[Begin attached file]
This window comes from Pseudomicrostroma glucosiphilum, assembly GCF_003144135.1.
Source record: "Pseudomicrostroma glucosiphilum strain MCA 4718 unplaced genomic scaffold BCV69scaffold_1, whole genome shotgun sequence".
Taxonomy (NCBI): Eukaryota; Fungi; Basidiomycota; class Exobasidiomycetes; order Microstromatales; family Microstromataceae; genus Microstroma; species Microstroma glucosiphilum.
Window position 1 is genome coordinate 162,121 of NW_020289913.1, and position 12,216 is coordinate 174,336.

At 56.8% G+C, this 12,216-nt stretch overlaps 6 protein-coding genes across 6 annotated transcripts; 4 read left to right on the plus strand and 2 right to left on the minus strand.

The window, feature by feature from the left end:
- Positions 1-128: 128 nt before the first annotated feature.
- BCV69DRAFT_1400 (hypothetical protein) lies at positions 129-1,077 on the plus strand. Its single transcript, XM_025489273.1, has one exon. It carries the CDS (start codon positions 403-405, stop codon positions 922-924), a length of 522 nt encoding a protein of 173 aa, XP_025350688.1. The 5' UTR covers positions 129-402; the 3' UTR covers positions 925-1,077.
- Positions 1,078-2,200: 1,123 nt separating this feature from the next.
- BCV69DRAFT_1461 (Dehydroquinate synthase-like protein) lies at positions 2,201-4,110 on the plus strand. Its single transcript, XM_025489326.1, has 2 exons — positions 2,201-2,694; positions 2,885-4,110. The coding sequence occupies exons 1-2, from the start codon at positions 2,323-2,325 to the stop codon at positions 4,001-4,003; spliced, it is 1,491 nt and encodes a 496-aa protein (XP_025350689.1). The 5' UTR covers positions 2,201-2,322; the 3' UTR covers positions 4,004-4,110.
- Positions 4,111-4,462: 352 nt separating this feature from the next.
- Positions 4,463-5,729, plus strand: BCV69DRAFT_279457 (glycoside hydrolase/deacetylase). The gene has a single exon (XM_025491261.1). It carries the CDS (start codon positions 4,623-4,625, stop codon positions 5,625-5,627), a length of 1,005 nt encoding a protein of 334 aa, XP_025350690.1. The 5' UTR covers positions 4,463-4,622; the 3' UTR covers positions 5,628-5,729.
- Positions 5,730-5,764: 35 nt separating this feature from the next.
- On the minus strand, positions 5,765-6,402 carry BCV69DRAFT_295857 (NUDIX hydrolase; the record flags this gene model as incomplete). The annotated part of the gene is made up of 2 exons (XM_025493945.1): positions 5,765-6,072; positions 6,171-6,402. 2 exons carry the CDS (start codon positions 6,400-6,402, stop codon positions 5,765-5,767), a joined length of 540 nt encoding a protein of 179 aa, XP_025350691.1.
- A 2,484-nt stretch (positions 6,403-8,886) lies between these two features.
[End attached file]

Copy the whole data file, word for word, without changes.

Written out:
This window comes from Pseudomicrostroma glucosiphilum, assembly GCF_003144135.1.
Source record: "Pseudomicrostroma glucosiphilum strain MCA 4718 unplaced genomic scaffold BCV69scaffold_1, whole genome shotgun sequence".
Taxonomy (NCBI): Eukaryota; Fungi; Basidiomycota; class Exobasidiomycetes; order Microstromatales; family Microstromataceae; genus Microstroma; species Microstroma glucosiphilum.
Window position 1 is genome coordinate 162,121 of NW_020289913.1, and position 12,216 is coordinate 174,336.

At 56.8% G+C, this 12,216-nt stretch overlaps 6 protein-coding genes across 6 annotated transcripts; 4 read left to right on the plus strand and 2 right to left on the minus strand.

The window, feature by feature from the left end:
- Positions 1-128: 128 nt before the first annotated feature.
- BCV69DRAFT_1400 (hypothetical protein) lies at positions 129-1,077 on the plus strand. Its single transcript, XM_025489273.1, has one exon. It carries the CDS (start codon positions 403-405, stop codon positions 922-924), a length of 522 nt encoding a protein of 173 aa, XP_025350688.1. The 5' UTR covers positions 129-402; the 3' UTR covers positions 925-1,077.
- Positions 1,078-2,200: 1,123 nt separating this feature from the next.
- BCV69DRAFT_1461 (Dehydroquinate synthase-like protein) lies at positions 2,201-4,110 on the plus strand. Its single transcript, XM_025489326.1, has 2 exons — positions 2,201-2,694; positions 2,885-4,110. The coding sequence occupies exons 1-2, from the start codon at positions 2,323-2,325 to the stop codon at positions 4,001-4,003; spliced, it is 1,491 nt and encodes a 496-aa protein (XP_025350689.1). The 5' UTR covers positions 2,201-2,322; the 3' UTR covers positions 4,004-4,110.
- Positions 4,111-4,462: 352 nt separating this feature from the next.
- Positions 4,463-5,729, plus strand: BCV69DRAFT_279457 (glycoside hydrolase/deacetylase). The gene has a single exon (XM_025491261.1). It carries the CDS (start codon positions 4,623-4,625, stop codon positions 5,625-5,627), a length of 1,005 nt encoding a protein of 334 aa, XP_025350690.1. The 5' UTR covers positions 4,463-4,622; the 3' UTR covers positions 5,628-5,729.
- Positions 5,730-5,764: 35 nt separating this feature from the next.
- On the minus strand, positions 5,765-6,402 carry BCV69DRAFT_295857 (NUDIX hydrolase; the record flags this gene model as incomplete). The annotated part of the gene is made up of 2 exons (XM_025493945.1): positions 5,765-6,072; positions 6,171-6,402. 2 exons carry the CDS (start codon positions 6,400-6,402, stop codon positions 5,765-5,767), a joined length of 540 nt encoding a protein of 179 aa, XP_025350691.1.
- A 2,484-nt stretch (positions 6,403-8,886) lies between these two features.